She said to them, “This is what the Lord, the God of Israel, says: Tell the man who sent you to me, ‘This is what the Lord says: I am going to bring disaster on this place and its people—all the curses written in the book that has been read in the presence of the king of Judah. Because they have forsaken me and burned incense to other gods and aroused my anger by all that their hands have made,[e] my anger will be poured out on this place and will not be quenched.’ Tell the king of Judah, who sent you to inquire of the Lord, ‘This is what the Lord, the God of Israel, says concerning the words you heard: Because your heart was responsive and you humbled yourself before God when you heard what he spoke against this place and its people, and because you humbled yourself before me and tore your robes and wept in my presence, I have heard you, declares the Lord. Now I will gather you to your ancestors, and you will be buried in peace. Your eyes will not see all the disaster I am going to bring on this place and on those who live here.’”

During Josiah’s reign, King Nabopolassar reigned in Babylon for nineteen years and then was succeeded by his son Prince Nebuchadnezzar in 605 BC.  Previously in 722 BC the Assyrians had captured the nation of Israel.  Both the kings from Assyria and Babylon worshipped and served idols.  This influenced both Israel and Judah.  During a fierce battle at Carchemish (Megiddo) King Josiah died from his battle wounds from Pharaoh Necho II (Pharaoh of Egypt who had helped The Assyrians fight Babylon).  Around 586 BC the Chaldeans carried away the people in Judah into captivity.  Both the major prophet Jeremiah and the minor prophet Habakkuk were taken into captivity as well.  So, who is Habakkuk? He is believed to be a minor prophet that lived during a revival, but then saw the chaos that arose when the succession of kings did not follow the Lord.  He wrote this book during the 25-year timespan when Babylonia conquered Nineveh and the Assyrian empire – around 612 BC and through the fall of Judah when Babylon captured Jerusalem around 586 BC.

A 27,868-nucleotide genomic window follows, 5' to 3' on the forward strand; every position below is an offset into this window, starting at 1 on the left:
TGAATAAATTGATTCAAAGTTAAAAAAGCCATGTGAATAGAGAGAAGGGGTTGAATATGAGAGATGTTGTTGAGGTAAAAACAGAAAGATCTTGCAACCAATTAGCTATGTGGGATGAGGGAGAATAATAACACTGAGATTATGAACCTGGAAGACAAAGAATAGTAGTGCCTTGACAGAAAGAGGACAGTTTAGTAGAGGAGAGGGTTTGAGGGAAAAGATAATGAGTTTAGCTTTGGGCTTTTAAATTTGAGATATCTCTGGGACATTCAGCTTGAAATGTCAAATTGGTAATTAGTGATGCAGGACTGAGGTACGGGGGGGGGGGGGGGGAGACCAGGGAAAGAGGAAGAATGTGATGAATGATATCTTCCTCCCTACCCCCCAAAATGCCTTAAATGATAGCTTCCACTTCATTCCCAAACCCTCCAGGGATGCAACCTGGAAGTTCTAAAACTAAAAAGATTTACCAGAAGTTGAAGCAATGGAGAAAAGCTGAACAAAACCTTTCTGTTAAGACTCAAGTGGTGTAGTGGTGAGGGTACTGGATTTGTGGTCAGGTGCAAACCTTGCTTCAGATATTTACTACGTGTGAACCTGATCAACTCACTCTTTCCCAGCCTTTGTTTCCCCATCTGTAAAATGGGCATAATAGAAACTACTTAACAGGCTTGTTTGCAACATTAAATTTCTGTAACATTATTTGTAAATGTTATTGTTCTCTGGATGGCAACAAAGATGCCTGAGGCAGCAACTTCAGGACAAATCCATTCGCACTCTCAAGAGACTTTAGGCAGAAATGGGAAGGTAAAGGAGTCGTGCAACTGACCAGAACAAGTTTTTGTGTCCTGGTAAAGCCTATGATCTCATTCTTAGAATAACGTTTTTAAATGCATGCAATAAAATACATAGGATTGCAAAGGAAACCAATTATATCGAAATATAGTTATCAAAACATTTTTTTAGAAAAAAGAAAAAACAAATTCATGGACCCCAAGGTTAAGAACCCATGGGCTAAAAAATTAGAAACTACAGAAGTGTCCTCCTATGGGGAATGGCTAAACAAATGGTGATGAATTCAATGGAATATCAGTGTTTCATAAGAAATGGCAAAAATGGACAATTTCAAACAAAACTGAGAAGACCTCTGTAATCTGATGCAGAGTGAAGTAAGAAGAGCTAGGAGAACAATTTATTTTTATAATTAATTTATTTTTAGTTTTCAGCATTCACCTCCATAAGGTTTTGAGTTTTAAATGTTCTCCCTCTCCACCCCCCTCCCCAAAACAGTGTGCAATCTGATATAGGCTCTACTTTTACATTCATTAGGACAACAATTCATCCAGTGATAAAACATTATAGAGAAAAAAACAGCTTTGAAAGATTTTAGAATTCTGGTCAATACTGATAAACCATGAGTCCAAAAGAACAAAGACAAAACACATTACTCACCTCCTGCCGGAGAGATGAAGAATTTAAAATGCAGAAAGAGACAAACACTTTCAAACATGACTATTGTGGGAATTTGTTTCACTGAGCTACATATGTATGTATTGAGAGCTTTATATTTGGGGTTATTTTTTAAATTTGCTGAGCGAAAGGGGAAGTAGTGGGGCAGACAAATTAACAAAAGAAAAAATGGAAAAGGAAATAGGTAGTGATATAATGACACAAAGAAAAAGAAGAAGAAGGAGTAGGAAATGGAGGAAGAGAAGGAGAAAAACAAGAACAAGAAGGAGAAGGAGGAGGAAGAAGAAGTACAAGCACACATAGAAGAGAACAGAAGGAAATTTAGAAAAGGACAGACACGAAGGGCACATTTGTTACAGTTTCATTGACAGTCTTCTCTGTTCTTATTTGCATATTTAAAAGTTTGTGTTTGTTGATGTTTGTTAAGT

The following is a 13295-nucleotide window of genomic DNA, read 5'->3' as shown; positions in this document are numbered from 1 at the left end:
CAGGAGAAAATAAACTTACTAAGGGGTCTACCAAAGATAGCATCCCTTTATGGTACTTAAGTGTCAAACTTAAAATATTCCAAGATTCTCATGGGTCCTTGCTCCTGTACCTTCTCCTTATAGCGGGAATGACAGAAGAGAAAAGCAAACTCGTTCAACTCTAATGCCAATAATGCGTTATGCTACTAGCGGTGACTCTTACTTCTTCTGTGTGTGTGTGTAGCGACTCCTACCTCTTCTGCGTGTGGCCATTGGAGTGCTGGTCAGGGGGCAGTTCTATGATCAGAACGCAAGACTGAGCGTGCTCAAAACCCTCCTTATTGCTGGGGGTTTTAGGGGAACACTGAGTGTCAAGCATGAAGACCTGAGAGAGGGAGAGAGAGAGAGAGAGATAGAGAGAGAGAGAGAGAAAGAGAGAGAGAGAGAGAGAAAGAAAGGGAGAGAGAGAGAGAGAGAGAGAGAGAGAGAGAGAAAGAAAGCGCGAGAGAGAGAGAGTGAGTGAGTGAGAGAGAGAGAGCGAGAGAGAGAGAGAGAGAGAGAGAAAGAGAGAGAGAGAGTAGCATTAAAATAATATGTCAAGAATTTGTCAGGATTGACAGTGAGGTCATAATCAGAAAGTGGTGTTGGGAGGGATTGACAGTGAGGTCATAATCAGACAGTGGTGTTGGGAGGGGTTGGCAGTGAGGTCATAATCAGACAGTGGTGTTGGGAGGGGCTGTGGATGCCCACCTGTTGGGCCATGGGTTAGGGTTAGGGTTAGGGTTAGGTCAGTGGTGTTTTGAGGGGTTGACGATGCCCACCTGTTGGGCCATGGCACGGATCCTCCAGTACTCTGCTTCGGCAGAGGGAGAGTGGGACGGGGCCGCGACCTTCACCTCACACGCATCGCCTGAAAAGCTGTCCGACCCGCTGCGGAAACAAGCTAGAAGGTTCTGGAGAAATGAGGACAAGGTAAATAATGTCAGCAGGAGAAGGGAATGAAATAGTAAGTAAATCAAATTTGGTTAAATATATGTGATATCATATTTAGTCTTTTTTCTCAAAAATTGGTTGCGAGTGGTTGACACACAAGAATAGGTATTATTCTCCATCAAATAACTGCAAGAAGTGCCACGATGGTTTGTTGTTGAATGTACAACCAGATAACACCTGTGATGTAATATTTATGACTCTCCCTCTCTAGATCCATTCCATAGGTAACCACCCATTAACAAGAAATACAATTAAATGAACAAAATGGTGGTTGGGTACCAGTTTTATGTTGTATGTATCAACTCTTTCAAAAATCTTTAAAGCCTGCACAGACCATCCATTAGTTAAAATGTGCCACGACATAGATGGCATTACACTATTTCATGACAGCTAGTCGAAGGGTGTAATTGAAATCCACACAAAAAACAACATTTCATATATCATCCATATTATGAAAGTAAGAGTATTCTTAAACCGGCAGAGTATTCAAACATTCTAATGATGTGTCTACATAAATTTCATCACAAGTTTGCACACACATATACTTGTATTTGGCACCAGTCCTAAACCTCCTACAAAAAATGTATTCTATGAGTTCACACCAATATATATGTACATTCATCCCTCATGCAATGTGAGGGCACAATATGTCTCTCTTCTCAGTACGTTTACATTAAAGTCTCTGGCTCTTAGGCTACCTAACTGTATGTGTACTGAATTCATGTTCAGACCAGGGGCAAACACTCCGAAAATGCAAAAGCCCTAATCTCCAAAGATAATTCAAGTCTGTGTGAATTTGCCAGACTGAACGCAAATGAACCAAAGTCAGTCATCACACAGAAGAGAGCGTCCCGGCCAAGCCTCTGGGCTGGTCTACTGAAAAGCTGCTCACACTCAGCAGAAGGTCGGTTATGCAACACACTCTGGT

After stating a brief synopsis of the Israelite history, we can understand that through their failure to repent of past difficulties, judgment will come.  God gives us so many opportunities to turn ourselves around and to repent, but our incessant refusal does eventually bring final judgment.  We get complacent and take God out of everything, our schools, our justice system, limiting or restricting our individual rights, and even go as far as having The Bible in some areas, banned, or removed.  His anger is justified.

However, for Habakkuk to better understand this righteous anger, he poses a few questions to God and expects an answer immediately.  First, he asks how long must he keep asking for help before the Lord hears and responds; thus, questioning if indeed the Lord hears him.  Upon doing this he points out the violence and destruction all around him, but justice has not been served because those in charge have failed to act.  The problem is that the people were no longer affected by the Word of God and were apathetic as noted in Psalms 119:126.

                “It is time for You to act, O Lord, for they have regarded Your law as void.”

Today we are paralyzed when we take God out of everything such as: prayer in schools, not able to study the Word, yet those in power are now proposing that Islam being taught in the schools, bibles are removed from hotels and some libraries and it is threatening to take a more drastic turn and prevent Christians from worshipping as we currently are seeing during this pandemic.